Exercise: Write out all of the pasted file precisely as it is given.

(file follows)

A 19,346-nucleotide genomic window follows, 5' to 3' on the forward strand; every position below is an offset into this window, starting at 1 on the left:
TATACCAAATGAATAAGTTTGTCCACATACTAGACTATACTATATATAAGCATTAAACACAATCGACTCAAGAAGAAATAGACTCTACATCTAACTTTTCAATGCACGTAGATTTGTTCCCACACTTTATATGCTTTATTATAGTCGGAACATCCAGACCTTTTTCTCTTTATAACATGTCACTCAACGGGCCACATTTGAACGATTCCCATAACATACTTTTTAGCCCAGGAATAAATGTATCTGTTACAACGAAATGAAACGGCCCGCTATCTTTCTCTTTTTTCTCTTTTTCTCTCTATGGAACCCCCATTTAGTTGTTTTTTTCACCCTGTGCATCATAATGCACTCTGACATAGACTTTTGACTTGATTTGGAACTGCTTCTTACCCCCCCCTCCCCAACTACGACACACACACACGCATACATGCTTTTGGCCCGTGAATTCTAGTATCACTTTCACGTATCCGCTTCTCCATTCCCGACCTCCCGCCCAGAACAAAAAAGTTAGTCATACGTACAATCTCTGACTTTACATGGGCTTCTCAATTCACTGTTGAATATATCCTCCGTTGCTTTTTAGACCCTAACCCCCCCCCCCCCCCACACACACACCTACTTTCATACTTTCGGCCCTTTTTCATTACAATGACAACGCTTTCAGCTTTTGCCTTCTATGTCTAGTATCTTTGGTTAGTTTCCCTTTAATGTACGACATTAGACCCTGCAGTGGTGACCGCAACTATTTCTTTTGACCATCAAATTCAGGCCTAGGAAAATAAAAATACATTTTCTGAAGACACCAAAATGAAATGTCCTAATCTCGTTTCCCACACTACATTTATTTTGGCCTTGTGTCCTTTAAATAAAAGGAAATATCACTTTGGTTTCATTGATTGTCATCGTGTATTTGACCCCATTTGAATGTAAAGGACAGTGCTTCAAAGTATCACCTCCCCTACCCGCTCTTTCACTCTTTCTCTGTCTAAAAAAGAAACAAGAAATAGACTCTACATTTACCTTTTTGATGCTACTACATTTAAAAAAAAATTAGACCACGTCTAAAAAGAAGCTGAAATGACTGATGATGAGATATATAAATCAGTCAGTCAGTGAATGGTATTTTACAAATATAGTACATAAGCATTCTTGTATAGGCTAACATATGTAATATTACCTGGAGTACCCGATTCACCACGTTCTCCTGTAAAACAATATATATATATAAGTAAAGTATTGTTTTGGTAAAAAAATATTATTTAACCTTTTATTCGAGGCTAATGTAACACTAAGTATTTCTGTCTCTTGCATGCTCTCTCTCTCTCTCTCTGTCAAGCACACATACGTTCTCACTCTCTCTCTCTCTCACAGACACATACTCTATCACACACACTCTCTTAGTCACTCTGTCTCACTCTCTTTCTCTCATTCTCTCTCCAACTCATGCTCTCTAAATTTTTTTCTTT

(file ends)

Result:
A 19,346-nucleotide genomic window follows, 5' to 3' on the forward strand; every position below is an offset into this window, starting at 1 on the left:
TATACCAAATGAATAAGTTTGTCCACATACTAGACTATACTATATATAAGCATTAAACACAATCGACTCAAGAAGAAATAGACTCTACATCTAACTTTTCAATGCACGTAGATTTGTTCCCACACTTTATATGCTTTATTATAGTCGGAACATCCAGACCTTTTTCTCTTTATAACATGTCACTCAACGGGCCACATTTGAACGATTCCCATAACATACTTTTTAGCCCAGGAATAAATGTATCTGTTACAACGAAATGAAACGGCCCGCTATCTTTCTCTTTTTTCTCTTTTTCTCTCTATGGAACCCCCATTTAGTTGTTTTTTTCACCCTGTGCATCATAATGCACTCTGACATAGACTTTTGACTTGATTTGGAACTGCTTCTTACCCCCCCCTCCCCAACTACGACACACACACACGCATACATGCTTTTGGCCCGTGAATTCTAGTATCACTTTCACGTATCCGCTTCTCCATTCCCGACCTCCCGCCCAGAACAAAAAAGTTAGTCATACGTACAATCTCTGACTTTACATGGGCTTCTCAATTCACTGTTGAATATATCCTCCGTTGCTTTTTAGACCCTAACCCCCCCCCCCCCCCACACACACACCTACTTTCATACTTTCGGCCCTTTTTCATTACAATGACAACGCTTTCAGCTTTTGCCTTCTATGTCTAGTATCTTTGGTTAGTTTCCCTTTAATGTACGACATTAGACCCTGCAGTGGTGACCGCAACTATTTCTTTTGACCATCAAATTCAGGCCTAGGAAAATAAAAATACATTTTCTGAAGACACCAAAATGAAATGTCCTAATCTCGTTTCCCACACTACATTTATTTTGGCCTTGTGTCCTTTAAATAAAAGGAAATATCACTTTGGTTTCATTGATTGTCATCGTGTATTTGACCCCATTTGAATGTAAAGGACAGTGCTTCAAAGTATCACCTCCCCTACCCGCTCTTTCACTCTTTCTCTGTCTAAAAAAGAAACAAGAAATAGACTCTACATTTACCTTTTTGATGCTACTACATTTAAAAAAAAATTAGACCACGTCTAAAAAGAAGCTGAAATGACTGATGATGAGATATATAAATCAGTCAGTCAGTGAATGGTATTTTACAAATATAGTACATAAGCATTCTTGTATAGGCTAACATATGTAATATTACCTGGAGTACCCGATTCACCACGTTCTCCTGTAAAACAATATATATATATAAGTAAAGTATTGTTTTGGTAAAAAAATATTATTTAACCTTTTATTCGAGGCTAATGTAACACTAAGTATTTCTGTCTCTTGCATGCTCTCTCTCTCTCTCTCTGTCAAGCACACATACGTTCTCACTCTCTCTCTCTCTCACAGACACATACTCTATCACACACACTCTCTTAGTCACTCTGTCTCACTCTCTTTCTCTCATTCTCTCTCCAACTCATGCTCTCTAAATTTTTTTCTTT